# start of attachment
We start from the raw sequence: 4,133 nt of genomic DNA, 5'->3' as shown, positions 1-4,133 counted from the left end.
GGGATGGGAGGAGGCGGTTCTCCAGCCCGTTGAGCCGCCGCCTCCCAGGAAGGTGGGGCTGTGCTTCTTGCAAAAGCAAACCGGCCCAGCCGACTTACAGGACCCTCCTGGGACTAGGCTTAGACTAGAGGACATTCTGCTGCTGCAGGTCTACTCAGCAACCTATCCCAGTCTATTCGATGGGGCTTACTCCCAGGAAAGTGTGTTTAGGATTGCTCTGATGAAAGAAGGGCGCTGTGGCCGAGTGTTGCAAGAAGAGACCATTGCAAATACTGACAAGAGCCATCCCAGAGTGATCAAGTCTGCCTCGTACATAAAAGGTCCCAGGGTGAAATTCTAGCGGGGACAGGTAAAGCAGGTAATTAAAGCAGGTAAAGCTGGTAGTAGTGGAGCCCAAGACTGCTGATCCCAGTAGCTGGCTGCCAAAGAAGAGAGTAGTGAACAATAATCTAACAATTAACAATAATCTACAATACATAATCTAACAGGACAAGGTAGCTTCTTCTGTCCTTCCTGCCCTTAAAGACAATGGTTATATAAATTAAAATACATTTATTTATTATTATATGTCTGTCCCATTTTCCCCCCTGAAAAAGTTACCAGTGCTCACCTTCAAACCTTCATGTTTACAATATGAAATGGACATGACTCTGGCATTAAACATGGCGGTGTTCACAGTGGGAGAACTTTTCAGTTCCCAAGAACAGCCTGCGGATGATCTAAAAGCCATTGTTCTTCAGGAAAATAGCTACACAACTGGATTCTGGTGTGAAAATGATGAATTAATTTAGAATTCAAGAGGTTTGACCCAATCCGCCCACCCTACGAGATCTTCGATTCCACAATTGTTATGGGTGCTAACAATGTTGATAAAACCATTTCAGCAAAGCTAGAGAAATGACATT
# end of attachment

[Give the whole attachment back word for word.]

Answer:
We start from the raw sequence: 4,133 nt of genomic DNA, 5'->3' as shown, positions 1-4,133 counted from the left end.
GGGATGGGAGGAGGCGGTTCTCCAGCCCGTTGAGCCGCCGCCTCCCAGGAAGGTGGGGCTGTGCTTCTTGCAAAAGCAAACCGGCCCAGCCGACTTACAGGACCCTCCTGGGACTAGGCTTAGACTAGAGGACATTCTGCTGCTGCAGGTCTACTCAGCAACCTATCCCAGTCTATTCGATGGGGCTTACTCCCAGGAAAGTGTGTTTAGGATTGCTCTGATGAAAGAAGGGCGCTGTGGCCGAGTGTTGCAAGAAGAGACCATTGCAAATACTGACAAGAGCCATCCCAGAGTGATCAAGTCTGCCTCGTACATAAAAGGTCCCAGGGTGAAATTCTAGCGGGGACAGGTAAAGCAGGTAATTAAAGCAGGTAAAGCTGGTAGTAGTGGAGCCCAAGACTGCTGATCCCAGTAGCTGGCTGCCAAAGAAGAGAGTAGTGAACAATAATCTAACAATTAACAATAATCTACAATACATAATCTAACAGGACAAGGTAGCTTCTTCTGTCCTTCCTGCCCTTAAAGACAATGGTTATATAAATTAAAATACATTTATTTATTATTATATGTCTGTCCCATTTTCCCCCCTGAAAAAGTTACCAGTGCTCACCTTCAAACCTTCATGTTTACAATATGAAATGGACATGACTCTGGCATTAAACATGGCGGTGTTCACAGTGGGAGAACTTTTCAGTTCCCAAGAACAGCCTGCGGATGATCTAAAAGCCATTGTTCTTCAGGAAAATAGCTACACAACTGGATTCTGGTGTGAAAATGATGAATTAATTTAGAATTCAAGAGGTTTGACCCAATCCGCCCACCCTACGAGATCTTCGATTCCACAATTGTTATGGGTGCTAACAATGTTGATAAAACCATTTCAGCAAAGCTAGAGAAATGACATT